char* PORTA = (void*)0xA4000120;
        short smask;
        char cmask;
        char tempPORTB;
        smask = 0x0003 << ((row % 8) * 2);
        cmask = ~(1 << (row % 8));
        tempPORTB = *PORTB;
        if (row < 8) {
            *PORTB_CTRL = 0xAAAA ^ smask;
            *PORTM_CTRL = (*PORTM_CTRL & 0xFF00) | 0x00AA;
            delay();
            *PORTB = cmask;
            *PORTM = (*PORTM & 0xF0) | 0x0F;
        }
        else {
            *PORTB_CTRL = 0xAAAA;
            *PORTM_CTRL = ((*PORTM_CTRL & 0xFF00) | 0x00AA) ^ smask;
            delay();
            *PORTB = 0xFF;
            *PORTM = (*PORTM & 0xF0) | cmask;
        }
        delay();
        result = (~(*PORTA)) >> col & 1;
        delay();
        *PORTB_CTRL = 0xAAAA;
        *PORTM_CTRL = (*PORTM_CTRL & 0xFF00) | 0x00AA;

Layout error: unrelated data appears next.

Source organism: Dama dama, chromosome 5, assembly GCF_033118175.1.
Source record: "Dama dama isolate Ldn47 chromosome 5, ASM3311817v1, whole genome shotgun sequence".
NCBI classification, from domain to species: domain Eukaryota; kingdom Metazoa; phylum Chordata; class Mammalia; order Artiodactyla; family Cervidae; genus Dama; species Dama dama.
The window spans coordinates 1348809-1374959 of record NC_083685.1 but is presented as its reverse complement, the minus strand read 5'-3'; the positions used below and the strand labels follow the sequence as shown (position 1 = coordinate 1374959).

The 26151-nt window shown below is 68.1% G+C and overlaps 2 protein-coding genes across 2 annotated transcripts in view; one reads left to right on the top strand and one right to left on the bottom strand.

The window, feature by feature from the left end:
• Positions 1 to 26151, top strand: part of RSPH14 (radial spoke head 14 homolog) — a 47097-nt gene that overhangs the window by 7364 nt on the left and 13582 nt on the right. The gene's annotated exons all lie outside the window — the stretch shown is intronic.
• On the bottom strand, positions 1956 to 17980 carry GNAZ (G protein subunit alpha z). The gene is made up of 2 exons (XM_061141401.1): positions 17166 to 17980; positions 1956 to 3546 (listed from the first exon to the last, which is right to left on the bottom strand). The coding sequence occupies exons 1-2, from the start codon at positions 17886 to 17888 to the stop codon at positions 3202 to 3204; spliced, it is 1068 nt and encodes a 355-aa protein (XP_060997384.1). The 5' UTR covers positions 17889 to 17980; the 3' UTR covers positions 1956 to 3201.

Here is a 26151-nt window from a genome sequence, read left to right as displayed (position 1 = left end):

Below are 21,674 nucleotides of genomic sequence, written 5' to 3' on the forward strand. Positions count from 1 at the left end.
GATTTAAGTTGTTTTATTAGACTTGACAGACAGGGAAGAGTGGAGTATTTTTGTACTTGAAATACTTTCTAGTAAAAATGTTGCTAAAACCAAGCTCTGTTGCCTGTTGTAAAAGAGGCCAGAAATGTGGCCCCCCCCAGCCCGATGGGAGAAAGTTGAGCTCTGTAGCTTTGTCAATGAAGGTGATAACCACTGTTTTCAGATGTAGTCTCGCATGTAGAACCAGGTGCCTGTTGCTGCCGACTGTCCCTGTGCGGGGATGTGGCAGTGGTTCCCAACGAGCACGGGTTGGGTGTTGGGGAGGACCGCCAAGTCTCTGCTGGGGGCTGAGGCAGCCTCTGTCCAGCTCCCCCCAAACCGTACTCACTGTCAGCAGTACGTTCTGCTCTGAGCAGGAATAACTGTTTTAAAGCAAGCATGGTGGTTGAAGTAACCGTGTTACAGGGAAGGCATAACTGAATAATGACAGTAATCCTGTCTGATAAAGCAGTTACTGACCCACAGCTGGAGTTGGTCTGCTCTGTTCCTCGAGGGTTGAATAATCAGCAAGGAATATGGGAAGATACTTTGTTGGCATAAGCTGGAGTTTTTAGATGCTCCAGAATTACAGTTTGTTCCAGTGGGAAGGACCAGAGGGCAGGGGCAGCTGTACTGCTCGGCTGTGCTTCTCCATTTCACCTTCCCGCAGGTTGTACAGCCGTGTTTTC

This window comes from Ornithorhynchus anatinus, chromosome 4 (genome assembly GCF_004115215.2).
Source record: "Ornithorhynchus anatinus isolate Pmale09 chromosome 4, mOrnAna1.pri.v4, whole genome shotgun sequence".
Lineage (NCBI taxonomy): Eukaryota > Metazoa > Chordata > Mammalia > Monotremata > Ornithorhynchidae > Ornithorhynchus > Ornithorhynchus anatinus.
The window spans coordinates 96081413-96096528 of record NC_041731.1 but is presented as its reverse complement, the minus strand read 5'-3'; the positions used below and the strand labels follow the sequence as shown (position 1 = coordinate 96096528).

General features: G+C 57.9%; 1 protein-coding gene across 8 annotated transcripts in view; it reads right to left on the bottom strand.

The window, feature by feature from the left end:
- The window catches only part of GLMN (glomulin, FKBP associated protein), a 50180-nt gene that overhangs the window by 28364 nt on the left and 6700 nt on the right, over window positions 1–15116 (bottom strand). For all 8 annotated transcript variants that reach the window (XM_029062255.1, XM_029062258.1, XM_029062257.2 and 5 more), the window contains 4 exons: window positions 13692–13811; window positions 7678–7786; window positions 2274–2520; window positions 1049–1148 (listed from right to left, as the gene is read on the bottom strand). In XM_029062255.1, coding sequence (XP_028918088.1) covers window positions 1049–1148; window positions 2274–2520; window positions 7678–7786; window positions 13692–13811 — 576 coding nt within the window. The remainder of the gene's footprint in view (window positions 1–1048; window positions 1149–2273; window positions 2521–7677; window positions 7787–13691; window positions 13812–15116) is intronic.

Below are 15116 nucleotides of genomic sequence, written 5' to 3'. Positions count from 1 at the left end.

delay();
        *PORTB_CTRL = 0x5555;
        *PORTM_CTRL = (*PORTM_CTRL & 0xFF00) | 0x0055;
        delay();
        *PORTB = tempPORTB;
        return result;
    }

    unsigned char KeyDown(unsigned char col, unsigned char row) {
        if (OS == 3)
            return CheckKeyRow(col - 1, row);
        else {
            unsigned char i;
            unsigned char* data;
            unsigned short scan[5];
            volatile unsigned short* KEYSC = (void*)0xa44b0000;
            for (i = 0; i < 5; i++)
                scan[4 - i] = KEYSC[i];
            data = scan;
            return (data[9 - row] >> (col - 1)) & 1;
        }
    }
#endif //OS

unsigned char string[1];
unsigned int key;
unsigned int i;
unsigned char row;
unsigned char col;

int AddIn_main(int isAppli, unsigned short OptionNum) {
    sprintf(&string, "SH%d", OS);
    PrintXY(0, 30, string, 0);
    for (i = 0; i < 10000; i++) {
        for (col = 1; col <= 7; col++) {
            for (row = 0; row <= 9; row++) {